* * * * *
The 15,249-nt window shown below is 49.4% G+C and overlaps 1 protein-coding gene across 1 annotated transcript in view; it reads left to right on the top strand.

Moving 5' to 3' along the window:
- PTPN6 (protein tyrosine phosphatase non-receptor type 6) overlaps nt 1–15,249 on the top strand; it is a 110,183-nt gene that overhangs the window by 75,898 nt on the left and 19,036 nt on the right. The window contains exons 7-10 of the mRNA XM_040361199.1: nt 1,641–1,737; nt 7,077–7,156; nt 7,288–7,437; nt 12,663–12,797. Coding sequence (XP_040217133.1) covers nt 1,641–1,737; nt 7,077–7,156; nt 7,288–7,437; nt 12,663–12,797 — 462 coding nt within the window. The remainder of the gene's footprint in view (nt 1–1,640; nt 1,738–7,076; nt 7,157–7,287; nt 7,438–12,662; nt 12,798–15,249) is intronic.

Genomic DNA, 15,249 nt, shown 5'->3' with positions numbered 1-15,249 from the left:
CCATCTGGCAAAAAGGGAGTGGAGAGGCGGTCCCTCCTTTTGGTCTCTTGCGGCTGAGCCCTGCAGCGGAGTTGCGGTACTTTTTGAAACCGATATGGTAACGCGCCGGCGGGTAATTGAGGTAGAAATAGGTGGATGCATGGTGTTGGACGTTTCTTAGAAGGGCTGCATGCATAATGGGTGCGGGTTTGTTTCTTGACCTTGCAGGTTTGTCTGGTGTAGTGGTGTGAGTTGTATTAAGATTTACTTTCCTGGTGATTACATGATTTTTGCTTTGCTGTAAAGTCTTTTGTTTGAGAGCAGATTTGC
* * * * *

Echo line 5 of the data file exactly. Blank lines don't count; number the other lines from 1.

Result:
CCATCTGGCAAAAAGGGAGTGGAGAGGCGGTCCCTCCTTTTGGTCTCTTGCGGCTGAGCCCTGCAGCGGAGTTGCGGTACTTTTTGAAACCGATATGGTAACGCGCCGGCGGGTAATTGAGGTAGAAATAGGTGGATGCATGGTGTTGGACGTTTCTTAGAAGGGCTGCATGCATAATGGGTGCGGGTTTGTTTCTTGACCTTGCAGGTTTGTCTGGTGTAGTGGTGTGAGTTGTATTAAGATTTACTTTCCTGGTGATTACATGATTTTTGCTTTGCTGTAAAGTCTTTTGTTTGAGAGCAGATTTGC